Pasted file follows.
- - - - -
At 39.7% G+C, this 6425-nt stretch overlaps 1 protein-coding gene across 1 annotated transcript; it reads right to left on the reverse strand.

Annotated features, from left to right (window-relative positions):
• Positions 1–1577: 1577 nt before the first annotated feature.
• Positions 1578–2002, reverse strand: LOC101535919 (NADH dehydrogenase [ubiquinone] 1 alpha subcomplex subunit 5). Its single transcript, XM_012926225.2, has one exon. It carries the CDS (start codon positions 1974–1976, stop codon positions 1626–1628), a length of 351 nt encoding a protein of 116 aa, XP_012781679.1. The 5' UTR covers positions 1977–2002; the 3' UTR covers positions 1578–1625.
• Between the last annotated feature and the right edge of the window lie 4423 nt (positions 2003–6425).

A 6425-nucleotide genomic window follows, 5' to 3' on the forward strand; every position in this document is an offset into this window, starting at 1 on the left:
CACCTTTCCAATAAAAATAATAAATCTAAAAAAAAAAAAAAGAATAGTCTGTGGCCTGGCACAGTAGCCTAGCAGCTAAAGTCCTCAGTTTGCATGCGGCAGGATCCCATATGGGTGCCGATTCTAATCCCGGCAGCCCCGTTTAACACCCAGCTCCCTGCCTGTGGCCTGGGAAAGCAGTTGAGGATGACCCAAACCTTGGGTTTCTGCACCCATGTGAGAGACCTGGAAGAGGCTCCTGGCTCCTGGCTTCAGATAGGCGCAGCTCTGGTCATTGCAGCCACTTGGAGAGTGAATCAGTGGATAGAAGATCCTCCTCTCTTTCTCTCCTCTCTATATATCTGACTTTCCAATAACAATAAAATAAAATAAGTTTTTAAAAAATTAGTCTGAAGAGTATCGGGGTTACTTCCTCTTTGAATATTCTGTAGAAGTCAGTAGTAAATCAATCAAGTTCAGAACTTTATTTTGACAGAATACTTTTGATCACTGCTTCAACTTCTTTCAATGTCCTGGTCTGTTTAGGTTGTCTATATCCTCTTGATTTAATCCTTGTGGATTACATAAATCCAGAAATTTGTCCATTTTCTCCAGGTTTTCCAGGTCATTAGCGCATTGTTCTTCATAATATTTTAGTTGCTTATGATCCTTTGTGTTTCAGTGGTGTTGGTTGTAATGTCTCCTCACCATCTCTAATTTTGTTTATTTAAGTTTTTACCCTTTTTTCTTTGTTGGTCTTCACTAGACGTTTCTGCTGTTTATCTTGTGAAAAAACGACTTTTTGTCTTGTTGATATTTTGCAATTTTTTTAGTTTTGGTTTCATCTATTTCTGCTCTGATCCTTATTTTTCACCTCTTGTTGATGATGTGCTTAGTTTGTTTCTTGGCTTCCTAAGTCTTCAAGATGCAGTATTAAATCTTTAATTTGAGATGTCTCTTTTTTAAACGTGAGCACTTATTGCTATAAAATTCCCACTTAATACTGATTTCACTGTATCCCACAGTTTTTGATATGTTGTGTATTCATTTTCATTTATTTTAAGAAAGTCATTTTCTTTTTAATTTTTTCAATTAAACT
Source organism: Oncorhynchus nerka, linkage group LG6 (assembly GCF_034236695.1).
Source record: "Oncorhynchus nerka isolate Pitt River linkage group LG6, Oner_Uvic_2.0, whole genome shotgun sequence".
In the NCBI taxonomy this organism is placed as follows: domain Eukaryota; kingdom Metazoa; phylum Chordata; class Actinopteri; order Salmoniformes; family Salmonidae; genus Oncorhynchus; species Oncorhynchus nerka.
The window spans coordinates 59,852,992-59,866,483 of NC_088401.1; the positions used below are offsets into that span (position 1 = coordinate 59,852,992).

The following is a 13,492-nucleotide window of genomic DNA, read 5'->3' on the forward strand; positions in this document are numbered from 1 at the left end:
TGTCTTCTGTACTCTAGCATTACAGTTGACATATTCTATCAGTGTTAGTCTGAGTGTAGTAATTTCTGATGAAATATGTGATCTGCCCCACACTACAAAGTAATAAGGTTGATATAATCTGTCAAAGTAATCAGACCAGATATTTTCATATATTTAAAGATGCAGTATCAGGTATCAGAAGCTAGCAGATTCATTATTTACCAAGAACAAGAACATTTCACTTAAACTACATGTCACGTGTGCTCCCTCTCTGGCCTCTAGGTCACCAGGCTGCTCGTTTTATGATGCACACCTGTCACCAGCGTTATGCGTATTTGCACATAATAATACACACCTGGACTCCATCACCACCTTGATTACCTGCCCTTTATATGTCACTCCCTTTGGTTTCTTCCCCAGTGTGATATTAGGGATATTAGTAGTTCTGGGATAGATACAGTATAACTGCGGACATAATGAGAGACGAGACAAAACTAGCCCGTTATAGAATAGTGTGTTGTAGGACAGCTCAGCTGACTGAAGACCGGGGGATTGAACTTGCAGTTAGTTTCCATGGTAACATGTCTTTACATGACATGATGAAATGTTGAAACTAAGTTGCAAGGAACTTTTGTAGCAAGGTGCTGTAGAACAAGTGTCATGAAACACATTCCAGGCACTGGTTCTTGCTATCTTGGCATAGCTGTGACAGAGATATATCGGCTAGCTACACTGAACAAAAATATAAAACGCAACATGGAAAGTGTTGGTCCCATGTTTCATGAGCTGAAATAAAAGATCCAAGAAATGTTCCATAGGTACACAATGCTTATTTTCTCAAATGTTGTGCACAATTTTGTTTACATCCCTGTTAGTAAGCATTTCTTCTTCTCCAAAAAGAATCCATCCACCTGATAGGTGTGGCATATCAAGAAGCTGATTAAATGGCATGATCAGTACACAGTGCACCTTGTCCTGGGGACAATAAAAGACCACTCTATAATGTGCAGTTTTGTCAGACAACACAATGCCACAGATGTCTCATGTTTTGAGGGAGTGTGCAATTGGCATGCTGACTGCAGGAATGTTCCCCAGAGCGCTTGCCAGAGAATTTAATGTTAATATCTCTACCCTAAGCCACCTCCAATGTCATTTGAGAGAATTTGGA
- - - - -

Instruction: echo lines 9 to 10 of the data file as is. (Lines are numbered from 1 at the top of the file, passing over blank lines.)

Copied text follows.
Source record: "Oncorhynchus nerka isolate Pitt River linkage group LG6, Oner_Uvic_2.0, whole genome shotgun sequence".
In the NCBI taxonomy this organism is placed as follows: domain Eukaryota; kingdom Metazoa; phylum Chordata; class Actinopteri; order Salmoniformes; family Salmonidae; genus Oncorhynchus; species Oncorhynchus nerka.